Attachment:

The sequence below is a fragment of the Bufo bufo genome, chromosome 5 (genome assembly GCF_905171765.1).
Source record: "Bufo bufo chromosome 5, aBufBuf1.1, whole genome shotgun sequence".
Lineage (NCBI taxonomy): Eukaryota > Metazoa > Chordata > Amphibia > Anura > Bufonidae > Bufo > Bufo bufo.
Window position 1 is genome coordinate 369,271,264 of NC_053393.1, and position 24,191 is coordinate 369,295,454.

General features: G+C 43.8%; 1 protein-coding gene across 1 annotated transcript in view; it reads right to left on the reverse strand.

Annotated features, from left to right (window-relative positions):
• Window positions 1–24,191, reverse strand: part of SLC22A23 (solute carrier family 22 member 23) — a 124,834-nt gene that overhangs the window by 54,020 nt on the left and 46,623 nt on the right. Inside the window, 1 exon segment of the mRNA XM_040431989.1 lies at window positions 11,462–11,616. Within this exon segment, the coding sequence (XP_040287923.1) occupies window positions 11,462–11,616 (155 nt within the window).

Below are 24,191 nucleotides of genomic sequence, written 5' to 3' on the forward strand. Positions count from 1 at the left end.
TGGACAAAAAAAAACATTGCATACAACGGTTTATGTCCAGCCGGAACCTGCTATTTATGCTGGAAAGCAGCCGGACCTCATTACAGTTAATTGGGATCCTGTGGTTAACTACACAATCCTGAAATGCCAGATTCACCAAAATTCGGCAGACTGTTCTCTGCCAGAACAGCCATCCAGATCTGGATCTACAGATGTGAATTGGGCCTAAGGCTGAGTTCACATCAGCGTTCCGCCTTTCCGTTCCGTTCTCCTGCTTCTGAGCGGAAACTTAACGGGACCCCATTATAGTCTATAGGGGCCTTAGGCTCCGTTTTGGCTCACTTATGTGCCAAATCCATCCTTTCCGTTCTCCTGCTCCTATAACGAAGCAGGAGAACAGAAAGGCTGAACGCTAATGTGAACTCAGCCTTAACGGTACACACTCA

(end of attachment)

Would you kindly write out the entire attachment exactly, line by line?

The sequence below is a fragment of the Bufo bufo genome, chromosome 5 (genome assembly GCF_905171765.1).
Source record: "Bufo bufo chromosome 5, aBufBuf1.1, whole genome shotgun sequence".
Lineage (NCBI taxonomy): Eukaryota > Metazoa > Chordata > Amphibia > Anura > Bufonidae > Bufo > Bufo bufo.
Window position 1 is genome coordinate 369,271,264 of NC_053393.1, and position 24,191 is coordinate 369,295,454.

General features: G+C 43.8%; 1 protein-coding gene across 1 annotated transcript in view; it reads right to left on the reverse strand.

Annotated features, from left to right (window-relative positions):
• Window positions 1–24,191, reverse strand: part of SLC22A23 (solute carrier family 22 member 23) — a 124,834-nt gene that overhangs the window by 54,020 nt on the left and 46,623 nt on the right. Inside the window, 1 exon segment of the mRNA XM_040431989.1 lies at window positions 11,462–11,616. Within this exon segment, the coding sequence (XP_040287923.1) occupies window positions 11,462–11,616 (155 nt within the window).

Below are 24,191 nucleotides of genomic sequence, written 5' to 3' on the forward strand. Positions count from 1 at the left end.
TGGACAAAAAAAAACATTGCATACAACGGTTTATGTCCAGCCGGAACCTGCTATTTATGCTGGAAAGCAGCCGGACCTCATTACAGTTAATTGGGATCCTGTGGTTAACTACACAATCCTGAAATGCCAGATTCACCAAAATTCGGCAGACTGTTCTCTGCCAGAACAGCCATCCAGATCTGGATCTACAGATGTGAATTGGGCCTAAGGCTGAGTTCACATCAGCGTTCCGCCTTTCCGTTCCGTTCTCCTGCTTCTGAGCGGAAACTTAACGGGACCCCATTATAGTCTATAGGGGCCTTAGGCTCCGTTTTGGCTCACTTATGTGCCAAATCCATCCTTTCCGTTCTCCTGCTCCTATAACGAAGCAGGAGAACAGAAAGGCTGAACGCTAATGTGAACTCAGCCTTAACGGTACACACTCA